4. Fill your closet at off-price stores. If you enjoy treating yourself to name brand clothing, shoes or accessories, you probably already know you can get them for a fraction of their original price at off-price stores, such as Ross Dress for Less, Marshalls and TJ Maxx. Well, to save even more, visit these stores on a Monday morning. This is when you’ll find additional price markdowns as the store tries to sell more items to make way for new stock. This is also the time when new shipments are put on display to fill empty spaces created by the weekend crush, so you’ll get first dibs on the best deals on name brand items. Another good idea: When you find an item you like at one of these stores, look at the price tag on identical items since it may be lower. This happens due to the way off-price stores purchase merchandise: Sometimes, they get batches of duplicate overstock products from different vendors at different costs—so when they mark down the items, their prices are different, too. Taking a few moments to simply double-check if there’s a difference could mean getting what you want at an even lower price.
5. Looking to buy electronics, such as a TV, laptop or smartphone? Check the refurbished sections of websites, such as Amazon, Apple and Best Buy. You can typically save up to 40% on products that have been discontinued or were returned, then restored and guaranteed to be in like-new condition.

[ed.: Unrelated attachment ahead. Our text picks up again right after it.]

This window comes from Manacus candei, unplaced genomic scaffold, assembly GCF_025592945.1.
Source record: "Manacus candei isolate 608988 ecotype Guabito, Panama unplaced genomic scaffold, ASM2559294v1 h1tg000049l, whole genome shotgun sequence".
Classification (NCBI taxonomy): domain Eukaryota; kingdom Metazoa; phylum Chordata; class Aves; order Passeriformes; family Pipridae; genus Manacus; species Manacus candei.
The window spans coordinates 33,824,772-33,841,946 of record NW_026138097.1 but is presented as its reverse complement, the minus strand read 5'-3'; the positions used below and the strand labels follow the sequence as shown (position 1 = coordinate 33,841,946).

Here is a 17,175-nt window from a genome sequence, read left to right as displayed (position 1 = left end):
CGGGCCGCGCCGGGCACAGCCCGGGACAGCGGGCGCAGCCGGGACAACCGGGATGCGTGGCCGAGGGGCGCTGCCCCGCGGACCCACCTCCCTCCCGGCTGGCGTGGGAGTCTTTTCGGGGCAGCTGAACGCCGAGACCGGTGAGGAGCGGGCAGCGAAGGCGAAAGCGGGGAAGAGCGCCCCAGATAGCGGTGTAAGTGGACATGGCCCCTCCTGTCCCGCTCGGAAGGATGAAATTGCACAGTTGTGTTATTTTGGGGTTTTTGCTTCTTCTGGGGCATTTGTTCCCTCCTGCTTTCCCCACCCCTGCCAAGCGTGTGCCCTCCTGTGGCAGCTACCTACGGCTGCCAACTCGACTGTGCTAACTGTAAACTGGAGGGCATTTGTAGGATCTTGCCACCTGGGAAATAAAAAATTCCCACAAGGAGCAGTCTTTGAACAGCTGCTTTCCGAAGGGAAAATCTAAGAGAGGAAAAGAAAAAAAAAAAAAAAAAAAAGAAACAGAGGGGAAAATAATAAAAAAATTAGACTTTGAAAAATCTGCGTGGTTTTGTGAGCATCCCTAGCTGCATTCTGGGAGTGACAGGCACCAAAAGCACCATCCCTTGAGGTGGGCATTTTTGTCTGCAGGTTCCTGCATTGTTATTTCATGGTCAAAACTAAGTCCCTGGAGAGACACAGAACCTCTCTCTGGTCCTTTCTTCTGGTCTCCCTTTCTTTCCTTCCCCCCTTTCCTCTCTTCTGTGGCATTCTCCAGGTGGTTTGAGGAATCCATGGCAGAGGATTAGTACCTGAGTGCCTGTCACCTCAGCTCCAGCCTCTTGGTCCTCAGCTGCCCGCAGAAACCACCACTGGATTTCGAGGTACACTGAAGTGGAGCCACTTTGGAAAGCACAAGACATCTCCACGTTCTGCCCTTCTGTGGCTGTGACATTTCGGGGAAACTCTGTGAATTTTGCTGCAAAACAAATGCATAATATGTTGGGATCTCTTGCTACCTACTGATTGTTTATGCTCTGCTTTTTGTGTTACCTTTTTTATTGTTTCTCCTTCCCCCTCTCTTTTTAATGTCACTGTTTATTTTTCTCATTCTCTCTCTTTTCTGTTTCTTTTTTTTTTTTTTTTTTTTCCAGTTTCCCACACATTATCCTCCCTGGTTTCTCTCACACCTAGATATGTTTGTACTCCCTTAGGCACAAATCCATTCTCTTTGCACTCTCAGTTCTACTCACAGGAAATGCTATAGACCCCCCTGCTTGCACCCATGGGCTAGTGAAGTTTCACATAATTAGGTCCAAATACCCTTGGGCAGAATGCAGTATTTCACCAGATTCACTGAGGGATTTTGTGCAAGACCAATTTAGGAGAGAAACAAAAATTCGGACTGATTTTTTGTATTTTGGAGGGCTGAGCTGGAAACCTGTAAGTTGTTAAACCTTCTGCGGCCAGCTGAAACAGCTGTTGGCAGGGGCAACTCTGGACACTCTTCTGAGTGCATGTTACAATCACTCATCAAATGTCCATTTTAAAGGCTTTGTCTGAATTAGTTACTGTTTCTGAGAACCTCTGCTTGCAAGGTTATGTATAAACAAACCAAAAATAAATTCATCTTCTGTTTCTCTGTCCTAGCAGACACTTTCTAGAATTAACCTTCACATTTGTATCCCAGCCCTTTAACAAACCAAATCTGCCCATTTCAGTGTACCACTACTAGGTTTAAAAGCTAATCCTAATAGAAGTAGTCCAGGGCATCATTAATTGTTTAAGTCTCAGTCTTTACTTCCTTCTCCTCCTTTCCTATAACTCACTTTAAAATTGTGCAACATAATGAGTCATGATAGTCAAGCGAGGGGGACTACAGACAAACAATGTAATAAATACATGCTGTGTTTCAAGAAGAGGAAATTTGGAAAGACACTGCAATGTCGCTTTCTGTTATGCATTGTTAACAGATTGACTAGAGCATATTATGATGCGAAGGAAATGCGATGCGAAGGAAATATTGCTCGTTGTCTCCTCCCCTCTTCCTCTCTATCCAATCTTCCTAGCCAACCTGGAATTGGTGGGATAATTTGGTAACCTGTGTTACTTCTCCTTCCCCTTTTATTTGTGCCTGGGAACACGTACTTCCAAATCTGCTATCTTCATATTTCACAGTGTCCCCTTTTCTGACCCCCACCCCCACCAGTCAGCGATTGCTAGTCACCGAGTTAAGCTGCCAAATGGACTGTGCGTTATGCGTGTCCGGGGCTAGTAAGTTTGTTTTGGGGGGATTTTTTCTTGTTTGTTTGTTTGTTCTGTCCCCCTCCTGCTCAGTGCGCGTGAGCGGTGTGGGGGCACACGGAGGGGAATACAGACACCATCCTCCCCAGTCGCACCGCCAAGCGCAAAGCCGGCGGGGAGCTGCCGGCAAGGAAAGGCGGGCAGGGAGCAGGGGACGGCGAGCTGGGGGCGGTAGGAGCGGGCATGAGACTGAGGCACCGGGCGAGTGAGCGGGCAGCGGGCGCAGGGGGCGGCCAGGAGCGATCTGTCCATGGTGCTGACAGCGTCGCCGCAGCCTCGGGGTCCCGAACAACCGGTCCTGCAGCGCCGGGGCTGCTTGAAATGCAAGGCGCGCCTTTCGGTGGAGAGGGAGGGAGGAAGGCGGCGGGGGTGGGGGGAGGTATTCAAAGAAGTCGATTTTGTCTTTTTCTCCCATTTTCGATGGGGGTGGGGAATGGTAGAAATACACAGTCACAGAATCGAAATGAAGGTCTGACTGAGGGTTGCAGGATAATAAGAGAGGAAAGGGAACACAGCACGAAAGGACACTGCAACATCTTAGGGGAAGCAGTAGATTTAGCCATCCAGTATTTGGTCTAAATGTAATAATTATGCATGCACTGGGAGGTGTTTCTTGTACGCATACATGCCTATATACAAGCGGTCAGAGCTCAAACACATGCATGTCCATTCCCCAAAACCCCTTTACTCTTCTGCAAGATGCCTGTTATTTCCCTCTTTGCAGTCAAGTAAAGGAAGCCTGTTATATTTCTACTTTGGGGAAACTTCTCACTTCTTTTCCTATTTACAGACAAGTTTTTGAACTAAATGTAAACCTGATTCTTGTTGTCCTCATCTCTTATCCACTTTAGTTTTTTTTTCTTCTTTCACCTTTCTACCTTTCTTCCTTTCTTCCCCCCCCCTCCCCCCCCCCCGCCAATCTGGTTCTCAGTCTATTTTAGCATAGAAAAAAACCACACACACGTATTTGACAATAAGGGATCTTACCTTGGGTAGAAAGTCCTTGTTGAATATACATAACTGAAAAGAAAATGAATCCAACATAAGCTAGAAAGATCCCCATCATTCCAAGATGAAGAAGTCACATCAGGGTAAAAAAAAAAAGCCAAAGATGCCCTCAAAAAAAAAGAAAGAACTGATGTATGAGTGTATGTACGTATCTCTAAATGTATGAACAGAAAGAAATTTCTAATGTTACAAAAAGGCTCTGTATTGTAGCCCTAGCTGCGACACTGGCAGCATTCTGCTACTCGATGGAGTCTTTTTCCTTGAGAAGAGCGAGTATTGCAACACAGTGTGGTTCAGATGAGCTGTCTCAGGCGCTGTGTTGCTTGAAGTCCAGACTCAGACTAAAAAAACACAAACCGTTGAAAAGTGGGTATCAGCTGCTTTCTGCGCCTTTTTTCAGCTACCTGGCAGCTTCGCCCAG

6. Want to attend a concert or theater event? Check for bundled ticket deals. For example, Ticketmaster.com/ticketdeals offers multi-pack deals on all types of entertainment. Then simply split the cost with friends. Or scoop up discounted tickets on Groupon.com. Right now, there are a wide range of reduced-priced tickets to live concerts for popular bands, which have gone unsold due to an abundance of musicians who have resumed touring this year after the pandemic interrupted their shows.
7. Seek out buy-one-get-one offers. These BOGO deals give you two for the price of one (which is equivalent to 50% off). This means you’ll have an extra of whatever you’re buying to keep for yourself. Or you can give it away as a gift to a family member or friend, which would fill you with even more joy because you’d know you’d be making someone else happy, too!
Thank you for joining me for another episode of the Happiness Upgrade Podcast. I hope what you learned today about using retail therapy wisely while on a budget helps you give yourself a Happiness Upgrade.
To learn a simple method that makes this tip and any other self-care methods even more effective at boosting your mood, pick up the book The Happiness Upgrade: One Small Step Up to a Happier Life by me, your host, Gabrielle Lichterman, at Amazon.
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To learn more about The Happiness Upgrade Podcast, visit HappinessUpgrade.com. And follow me on TikTok, Facebook, Twitter and Instagram by searching @happinessupgrade.
I hope your week is filled with happiness!